Removal of the Ocular Artifact from the EEG: A Comparison of Time and Frequency Domain Methods with Simulated and Real Data
Article first published online: 30 JAN 2007
Volume 28, Issue 1, pages 114–121, January 1991
How to Cite
Kenemans, J. L., Molenaar, P. C.M., Verbaten, M. N. and Slangen, J. L. (1991), Removal of the Ocular Artifact from the EEG: A Comparison of Time and Frequency Domain Methods with Simulated and Real Data. Psychophysiology, 28: 114–121. doi: 10.1111/j.1469-8986.1991.tb03397.x
- Issue published online: 30 JAN 2007
- Article first published online: 30 JAN 2007
- Manuscript received October 25, 1988; accepted for publication December 22, 1989
- Ocular artifact;
- EOG-EEG transfer;
- Multiple-lag regression analysis;
- Frequency-dependent gain
Frequency-dependent transfer from EOG to EEG may be insufficiently accounted for by simple time domain regression methods (Gasser, Sroka, & Möcks, 1986; Woestenburg, Verbaten, & Slangen, 1983). In contrast, a multiple-lag time domain regression analysis, using lagged regression of EEG on EOG, must theoretically account for both frequency dependence and independence.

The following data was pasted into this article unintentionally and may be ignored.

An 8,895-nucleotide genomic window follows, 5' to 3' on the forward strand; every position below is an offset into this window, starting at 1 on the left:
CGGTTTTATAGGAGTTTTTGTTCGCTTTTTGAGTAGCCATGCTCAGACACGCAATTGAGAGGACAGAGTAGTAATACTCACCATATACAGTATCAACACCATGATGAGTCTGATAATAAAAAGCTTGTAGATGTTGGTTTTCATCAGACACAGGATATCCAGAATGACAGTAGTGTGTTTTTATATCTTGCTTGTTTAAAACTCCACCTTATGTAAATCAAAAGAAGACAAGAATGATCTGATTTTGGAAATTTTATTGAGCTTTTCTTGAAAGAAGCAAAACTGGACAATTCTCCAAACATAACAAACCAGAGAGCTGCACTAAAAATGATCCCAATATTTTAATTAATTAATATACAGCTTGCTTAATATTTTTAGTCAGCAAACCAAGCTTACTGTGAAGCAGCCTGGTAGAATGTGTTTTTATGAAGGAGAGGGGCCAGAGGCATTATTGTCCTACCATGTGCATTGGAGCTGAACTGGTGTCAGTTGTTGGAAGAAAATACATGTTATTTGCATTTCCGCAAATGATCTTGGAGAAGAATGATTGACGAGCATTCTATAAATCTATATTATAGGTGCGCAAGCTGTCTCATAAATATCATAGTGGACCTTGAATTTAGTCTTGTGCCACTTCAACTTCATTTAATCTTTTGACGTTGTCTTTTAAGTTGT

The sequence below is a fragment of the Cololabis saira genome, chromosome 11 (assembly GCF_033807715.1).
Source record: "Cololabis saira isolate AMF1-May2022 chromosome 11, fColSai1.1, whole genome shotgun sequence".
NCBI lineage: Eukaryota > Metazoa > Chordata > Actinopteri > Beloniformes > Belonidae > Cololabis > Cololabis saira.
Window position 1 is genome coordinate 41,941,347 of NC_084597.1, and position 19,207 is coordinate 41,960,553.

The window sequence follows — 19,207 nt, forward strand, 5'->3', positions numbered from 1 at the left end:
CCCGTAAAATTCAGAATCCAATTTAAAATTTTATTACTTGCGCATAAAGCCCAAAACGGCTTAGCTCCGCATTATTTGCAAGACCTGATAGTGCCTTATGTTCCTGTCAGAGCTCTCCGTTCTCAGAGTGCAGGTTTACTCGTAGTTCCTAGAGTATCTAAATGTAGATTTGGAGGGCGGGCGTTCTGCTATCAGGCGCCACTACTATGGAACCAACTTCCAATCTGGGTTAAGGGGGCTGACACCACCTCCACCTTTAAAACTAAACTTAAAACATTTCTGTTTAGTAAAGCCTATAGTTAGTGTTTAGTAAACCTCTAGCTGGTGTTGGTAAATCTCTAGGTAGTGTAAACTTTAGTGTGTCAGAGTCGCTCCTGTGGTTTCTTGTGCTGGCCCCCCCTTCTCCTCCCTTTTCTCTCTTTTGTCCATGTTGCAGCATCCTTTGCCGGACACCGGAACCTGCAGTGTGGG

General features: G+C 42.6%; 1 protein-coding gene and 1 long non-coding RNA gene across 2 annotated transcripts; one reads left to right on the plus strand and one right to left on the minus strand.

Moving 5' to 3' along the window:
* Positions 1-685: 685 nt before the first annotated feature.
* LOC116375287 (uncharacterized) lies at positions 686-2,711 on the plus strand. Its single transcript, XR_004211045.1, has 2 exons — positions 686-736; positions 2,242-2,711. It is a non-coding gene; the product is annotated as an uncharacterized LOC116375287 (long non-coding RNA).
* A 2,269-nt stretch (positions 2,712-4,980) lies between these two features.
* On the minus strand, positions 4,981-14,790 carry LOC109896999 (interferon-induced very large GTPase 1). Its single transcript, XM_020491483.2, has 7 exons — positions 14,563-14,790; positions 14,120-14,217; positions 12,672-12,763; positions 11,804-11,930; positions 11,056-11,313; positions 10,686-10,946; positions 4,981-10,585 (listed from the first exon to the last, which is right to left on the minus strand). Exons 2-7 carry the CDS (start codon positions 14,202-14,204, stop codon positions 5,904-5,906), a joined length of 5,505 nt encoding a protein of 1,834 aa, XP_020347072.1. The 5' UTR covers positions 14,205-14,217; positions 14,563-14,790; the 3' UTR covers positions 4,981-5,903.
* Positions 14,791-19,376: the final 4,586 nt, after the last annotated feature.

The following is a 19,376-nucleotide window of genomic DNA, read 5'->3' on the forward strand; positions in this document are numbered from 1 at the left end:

Two data sets were constructed, in which the transfer from EOG to EEG was either frequency-independent (constant gain) or frequency-dependent. Subsequently, three different correction methods were applied: 1) a simple regression analysis in the time domain; 2) a multiple-lag regression analysis in the time domain; and 3) a regression analysis in the frequency domain.
The major results were that, for data set 1, the three methods constructed the original EEG equally well. With data set 2, reconstruction of the original EEG was achieved reasonably well with the frequency domain method and the time domain multiple-lag method, but not with simple time domain regression. These three correction procedures were also applied to real data, consisting of concomitantly recorded EEG and high-variance EOG series. No appreciable differences in outcome of the three methods were observed, and estimated transfer parameters suggested that these data were marked by weak frequency dependence only, which can be accounted for by simple time domain regression (and also by the other two methods).